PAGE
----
However, there are differences across the Pacific in patterns of employment and, in some cases, young people are being trained in areas with limited prospects, while certain jobs remain available and difficult to fill. In Fiji, for example, the lack of skilled workers in certain sectors has resulted in recruitment from outside the Pacific to fill vacancies in diverse occupations such as ‘skilled garment cutters, pattern-makers and embroiderers, building construction managers, qualified dive instructors, beauticians, chefs and air-conditioning technicians’ (Nilan et al. 2006, p. 897). In many Pacific countries, the lack of employment opportunities in the formal sector, or the mismatch between training and skills needs, increases the marginalisation of young people and can serve to extend the period of ‘youth’. It can also be a ‘principal contributing factor’ for a young person to develop mental health problems (Guttenbeil-Likiliki 2009, p. 7), reduce the likelihood of civic engagement and even develop a sense of disenfranchisement that leads to social unrest. Curtain and Vakaoti (2011, p. 9) highlighted the potential for negative individual and societal consequences as a result of limited livelihood opportunities: ‘Denial of economic and social opportunities leads to frustrated young people. The result can be a high incidence of self-harm and anti-social behaviour, including a greater risk of social conflict and violence’. Rural unemployment leads to further crowding in urban areas and places a strain on both infrastructure and the goodwill of families who end up supporting youth who migrate in search of work. In response to these issues, governments and non-government organisations have been placing a greater focus on equipping youth with skills that formal education has not provided them. This takes the form of life skills training, work-ready training, industry engagement, vocational training and entrepreneurship.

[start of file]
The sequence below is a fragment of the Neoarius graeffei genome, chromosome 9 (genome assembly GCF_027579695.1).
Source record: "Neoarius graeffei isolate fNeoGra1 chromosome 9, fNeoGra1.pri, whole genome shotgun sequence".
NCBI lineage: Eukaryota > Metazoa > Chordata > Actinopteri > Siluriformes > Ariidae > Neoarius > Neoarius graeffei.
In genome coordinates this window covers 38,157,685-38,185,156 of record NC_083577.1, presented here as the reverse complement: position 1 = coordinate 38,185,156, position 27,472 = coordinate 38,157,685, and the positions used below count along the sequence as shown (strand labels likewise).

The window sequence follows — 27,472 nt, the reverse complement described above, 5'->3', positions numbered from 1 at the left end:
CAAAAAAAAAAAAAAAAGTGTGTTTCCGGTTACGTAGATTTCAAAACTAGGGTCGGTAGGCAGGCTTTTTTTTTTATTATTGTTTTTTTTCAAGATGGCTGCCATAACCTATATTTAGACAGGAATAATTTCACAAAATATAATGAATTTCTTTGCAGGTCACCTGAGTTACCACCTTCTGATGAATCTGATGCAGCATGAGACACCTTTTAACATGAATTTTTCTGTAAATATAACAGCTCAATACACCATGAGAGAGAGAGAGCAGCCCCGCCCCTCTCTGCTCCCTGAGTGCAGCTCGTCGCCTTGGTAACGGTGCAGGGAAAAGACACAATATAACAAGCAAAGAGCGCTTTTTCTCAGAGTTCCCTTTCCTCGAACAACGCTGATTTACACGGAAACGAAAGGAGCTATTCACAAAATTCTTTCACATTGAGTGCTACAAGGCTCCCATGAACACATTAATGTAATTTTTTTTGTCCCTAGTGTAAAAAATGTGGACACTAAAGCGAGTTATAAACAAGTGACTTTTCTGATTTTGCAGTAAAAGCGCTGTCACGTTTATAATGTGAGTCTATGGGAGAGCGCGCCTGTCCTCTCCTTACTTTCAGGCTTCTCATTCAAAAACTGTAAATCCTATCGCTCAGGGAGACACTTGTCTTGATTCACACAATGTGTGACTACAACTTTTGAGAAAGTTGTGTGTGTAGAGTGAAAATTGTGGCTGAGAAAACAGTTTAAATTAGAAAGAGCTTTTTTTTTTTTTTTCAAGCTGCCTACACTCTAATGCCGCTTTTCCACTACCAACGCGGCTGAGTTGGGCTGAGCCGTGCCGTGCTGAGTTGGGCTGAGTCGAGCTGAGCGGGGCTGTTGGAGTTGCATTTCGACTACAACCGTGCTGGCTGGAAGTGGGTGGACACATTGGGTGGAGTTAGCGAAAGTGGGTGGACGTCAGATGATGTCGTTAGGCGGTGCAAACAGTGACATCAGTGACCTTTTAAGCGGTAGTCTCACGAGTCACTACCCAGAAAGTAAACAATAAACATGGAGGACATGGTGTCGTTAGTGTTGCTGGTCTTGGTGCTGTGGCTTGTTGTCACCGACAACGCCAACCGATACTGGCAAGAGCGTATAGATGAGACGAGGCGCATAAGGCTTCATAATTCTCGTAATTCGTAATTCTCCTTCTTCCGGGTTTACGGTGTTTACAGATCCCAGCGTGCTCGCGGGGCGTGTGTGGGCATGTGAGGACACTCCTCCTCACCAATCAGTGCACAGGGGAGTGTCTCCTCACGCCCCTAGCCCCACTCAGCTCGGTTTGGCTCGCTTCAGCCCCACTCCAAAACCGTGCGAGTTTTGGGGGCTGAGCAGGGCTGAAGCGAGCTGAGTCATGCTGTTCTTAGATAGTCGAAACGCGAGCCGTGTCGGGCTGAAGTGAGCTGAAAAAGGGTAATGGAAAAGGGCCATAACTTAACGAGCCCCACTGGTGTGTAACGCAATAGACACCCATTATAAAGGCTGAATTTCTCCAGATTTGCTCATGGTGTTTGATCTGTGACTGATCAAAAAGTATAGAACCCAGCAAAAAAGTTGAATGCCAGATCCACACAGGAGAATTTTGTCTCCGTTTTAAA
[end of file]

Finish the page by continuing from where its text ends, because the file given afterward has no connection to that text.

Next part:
In recent years, some Pacific countries have introduced Technical and Vocational Education and Training (TVET), but this has met with mixed success due to the widely shared perception that the training is only suited to those performing poorly at school. Although opportunities certainly exist for skilled workers in Pacific countries (Tagicakiverata & Nilan 2018), vocational training is regarded negatively by both parents and young people. In Fiji, such centres are colloquially referred to as ‘drop-out schools’, as ‘those who perform poorly in secondary school are directed to technical and vocational education’ (Woo & Corea 2009, p. 9; Tagicakiverata & Nilan 2018, p. 551). A further problem is that TVET institutions are usually in urban areas, which encourages internal migration and reduces the likelihood of acquired skills being used in the rural areas. There are exceptions; for example, since 2012, Fiji has introduced outreach training through the Fiji National University, which has operated the Sustainable Livelihood Program. The aim is to provide skills training in rural communities to improve self-sufficiency and create greater economic opportunities, whether through formal or informal wage employment or microenterprise.